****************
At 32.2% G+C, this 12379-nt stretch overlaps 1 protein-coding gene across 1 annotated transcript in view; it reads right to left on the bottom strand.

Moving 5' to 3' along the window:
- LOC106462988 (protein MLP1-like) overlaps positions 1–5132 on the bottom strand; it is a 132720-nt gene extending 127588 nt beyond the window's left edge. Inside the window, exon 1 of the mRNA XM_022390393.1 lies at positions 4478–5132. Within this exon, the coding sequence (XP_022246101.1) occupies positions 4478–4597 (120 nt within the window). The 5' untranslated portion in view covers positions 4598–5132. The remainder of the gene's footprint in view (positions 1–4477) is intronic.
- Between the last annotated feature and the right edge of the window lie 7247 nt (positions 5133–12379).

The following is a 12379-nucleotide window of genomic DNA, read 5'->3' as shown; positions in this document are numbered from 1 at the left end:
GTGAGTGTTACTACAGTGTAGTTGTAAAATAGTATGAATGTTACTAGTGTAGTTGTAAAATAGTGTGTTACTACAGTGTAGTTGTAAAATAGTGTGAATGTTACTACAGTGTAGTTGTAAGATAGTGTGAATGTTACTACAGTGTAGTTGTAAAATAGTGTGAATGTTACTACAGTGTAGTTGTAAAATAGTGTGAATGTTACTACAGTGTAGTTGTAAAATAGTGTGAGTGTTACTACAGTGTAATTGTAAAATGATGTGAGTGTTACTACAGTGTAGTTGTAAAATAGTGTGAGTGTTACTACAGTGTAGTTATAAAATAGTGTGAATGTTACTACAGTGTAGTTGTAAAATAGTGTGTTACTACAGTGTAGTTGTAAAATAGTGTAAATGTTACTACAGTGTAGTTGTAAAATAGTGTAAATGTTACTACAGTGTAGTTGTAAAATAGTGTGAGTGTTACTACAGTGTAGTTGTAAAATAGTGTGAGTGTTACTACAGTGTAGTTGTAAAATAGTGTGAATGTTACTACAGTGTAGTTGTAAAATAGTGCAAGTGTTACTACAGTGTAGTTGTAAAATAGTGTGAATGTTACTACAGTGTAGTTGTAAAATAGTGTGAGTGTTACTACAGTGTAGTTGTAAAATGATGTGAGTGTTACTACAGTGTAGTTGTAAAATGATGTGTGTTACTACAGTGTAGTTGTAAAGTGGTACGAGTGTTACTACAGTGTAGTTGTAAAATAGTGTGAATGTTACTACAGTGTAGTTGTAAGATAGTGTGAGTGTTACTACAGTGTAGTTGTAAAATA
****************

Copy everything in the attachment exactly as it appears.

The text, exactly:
At 32.2% G+C, this 12379-nt stretch overlaps 1 protein-coding gene across 1 annotated transcript in view; it reads right to left on the bottom strand.

Moving 5' to 3' along the window:
- LOC106462988 (protein MLP1-like) overlaps positions 1–5132 on the bottom strand; it is a 132720-nt gene extending 127588 nt beyond the window's left edge. Inside the window, exon 1 of the mRNA XM_022390393.1 lies at positions 4478–5132. Within this exon, the coding sequence (XP_022246101.1) occupies positions 4478–4597 (120 nt within the window). The 5' untranslated portion in view covers positions 4598–5132. The remainder of the gene's footprint in view (positions 1–4477) is intronic.
- Between the last annotated feature and the right edge of the window lie 7247 nt (positions 5133–12379).

The following is a 12379-nucleotide window of genomic DNA, read 5'->3' as shown; positions in this document are numbered from 1 at the left end:
GTGAGTGTTACTACAGTGTAGTTGTAAAATAGTATGAATGTTACTAGTGTAGTTGTAAAATAGTGTGTTACTACAGTGTAGTTGTAAAATAGTGTGAATGTTACTACAGTGTAGTTGTAAGATAGTGTGAATGTTACTACAGTGTAGTTGTAAAATAGTGTGAATGTTACTACAGTGTAGTTGTAAAATAGTGTGAATGTTACTACAGTGTAGTTGTAAAATAGTGTGAGTGTTACTACAGTGTAATTGTAAAATGATGTGAGTGTTACTACAGTGTAGTTGTAAAATAGTGTGAGTGTTACTACAGTGTAGTTATAAAATAGTGTGAATGTTACTACAGTGTAGTTGTAAAATAGTGTGTTACTACAGTGTAGTTGTAAAATAGTGTAAATGTTACTACAGTGTAGTTGTAAAATAGTGTAAATGTTACTACAGTGTAGTTGTAAAATAGTGTGAGTGTTACTACAGTGTAGTTGTAAAATAGTGTGAGTGTTACTACAGTGTAGTTGTAAAATAGTGTGAATGTTACTACAGTGTAGTTGTAAAATAGTGCAAGTGTTACTACAGTGTAGTTGTAAAATAGTGTGAATGTTACTACAGTGTAGTTGTAAAATAGTGTGAGTGTTACTACAGTGTAGTTGTAAAATGATGTGAGTGTTACTACAGTGTAGTTGTAAAATGATGTGTGTTACTACAGTGTAGTTGTAAAGTGGTACGAGTGTTACTACAGTGTAGTTGTAAAATAGTGTGAATGTTACTACAGTGTAGTTGTAAGATAGTGTGAGTGTTACTACAGTGTAGTTGTAAAATA